Can money really grow on trees?

Studies show that planting a tree in your yard can increase the value of your home by up to $10,000 and can reduce home cooling cost by up to 50%. Maybe money really could grow on trees. 

Mike Segar/Reuters/File
The Rockefeller Center Christmas tree stands lit in November, 2011. Studies show that planting a tree in your yard can save you substantial money.

New homes, regardless of their size and design, tend to look a bit naked until trees grow tall enough to frame the yard. But, planting trees shouldn't be haphazard. Landscapers and homeowners alike should consider the size, shape, and growing habits of regional tree types, as well as how trees can enhance the value of a home. In fact, according to the Council of Tree and Landscape Appraisers, a healthy, mature tree can add between $1,000 and $10,000 to the value of a home.

Planting a Tree Can Save You Money

Did you know that a good "shade tree" can dramatically impact a home's air conditioning requirements by blocking direct sunlight in the summer? The American Power Association estimates that effective landscaping can reduce a home cooling bill by up to 50%. Likewise, in winter, well-positioned trees (especially Evergreens) can help block the wind, cutting heating costs by 20% to 50%. Other benefits of a tree-lined property include keeping erosion in check by virtue of trees' extensive roots, although you're unlikely to appreciate the value of this service like you might from the energy savings. Trees also absorb carbon dioxide, converting it to oxygen: mature trees alone put out more oxygen than one adult human consumes. 

Landscaping Tips: Choosing the Right Tree for Your Home

Not every tree will thrive in every location, as the nation is broken up into hardiness zones designated by climate. An Eastern Redbud, for example, won't thrive in Florida, and you don't want to plant a Live Oak in Minnesota. Then there are deciduous and coniferous trees: the former drop their leaves in the fall and the others are commonly referred to as evergreens, and each have their merits. Evergreens are extremely practical if you're a low-maintenance homeowner. Sycamores, on the other hand, drop bark and leaves the size of pie pans. Other deciduous trees, the Chinese Elm regularly drop whole branches; some sweet gum trees drop spiked balls that can be maddening to pick up. There are, however, trees like the Thornless Honeylocust that have leaves too tiny to rake and small enough that they can be left on the grass to decompose over the winter, unless you're particular about your lawn.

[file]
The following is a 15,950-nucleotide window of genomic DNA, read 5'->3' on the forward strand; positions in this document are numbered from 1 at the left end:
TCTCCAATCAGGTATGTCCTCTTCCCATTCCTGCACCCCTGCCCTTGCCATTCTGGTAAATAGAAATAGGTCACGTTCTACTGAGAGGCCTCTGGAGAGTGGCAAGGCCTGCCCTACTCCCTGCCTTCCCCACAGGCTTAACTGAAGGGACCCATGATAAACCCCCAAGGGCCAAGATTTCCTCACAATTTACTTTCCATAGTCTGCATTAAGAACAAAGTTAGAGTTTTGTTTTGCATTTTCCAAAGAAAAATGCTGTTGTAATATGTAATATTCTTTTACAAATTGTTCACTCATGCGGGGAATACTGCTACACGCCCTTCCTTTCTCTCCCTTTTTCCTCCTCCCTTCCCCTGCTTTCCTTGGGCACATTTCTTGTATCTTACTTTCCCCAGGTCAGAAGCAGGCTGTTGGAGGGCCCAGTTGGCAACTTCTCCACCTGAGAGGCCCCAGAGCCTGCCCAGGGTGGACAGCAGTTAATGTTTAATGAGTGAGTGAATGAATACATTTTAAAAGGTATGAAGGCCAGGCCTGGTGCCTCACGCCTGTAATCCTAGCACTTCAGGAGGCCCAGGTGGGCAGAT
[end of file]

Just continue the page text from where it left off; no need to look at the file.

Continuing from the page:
Another landscaping tip is to be sure to consider the size of each tree you want to plant. An average, 20-foot tree may look out of place as a prime front-yard tree. Likewise a 75-foot monster like a Yellow Buckeye might skew the proportions of a smaller home. Also, it's imperative to note the the mature size of any tree before planting. You'll also want to consider the shape of a planted tree (i.e. rounded, conical, or horizontal) and what will most flatter your property.

Before planting a tree, it's also imperative to consider its root habits, especially if you're planning on planting near to a sidewalk or driveway. Notably, the Silver Maple is notorious for shallow roots that pop up all over the lawn and thrust cracks through asphalt and concrete. Moreover, if you live in an urban area, your city government may prohibit certain tree varieties that are brittle and frequently fall on power lines in strong wind. Also a concern for city dwellers is a tree's ability to stand up to urban pollution, including air pollution and salt runoff from snow and ice removal. And to avoid any future heartache resulting from a sick tree, you can check your local County Extension Service to see what varieties are prone to tree diseases in your area. Sadly over the years, many magnificent trees have given in to disease, like the once-ubiquitous elm that gave in to the Dutch Elm disease. At present, the Emerald Ash Borer is making mincemeat of the nation's Ash tree supply.

Planting a tree on your property is not a casual chore. While it requires research and deliberation, choosing the right tree can eventually make a huge difference in the value of your property. Additionally, you'll be looking at it for many years to come, so why plant one that will turn out to be an ugly aggravation? Rather than making a hasty decision, decide carefully so you can add a green companion to your home that you'll come to treasure. Luckily, there's still plenty of time to get it planted before winter arrives.

Tom Barlow is a contributing writer for, where this article first appeared.

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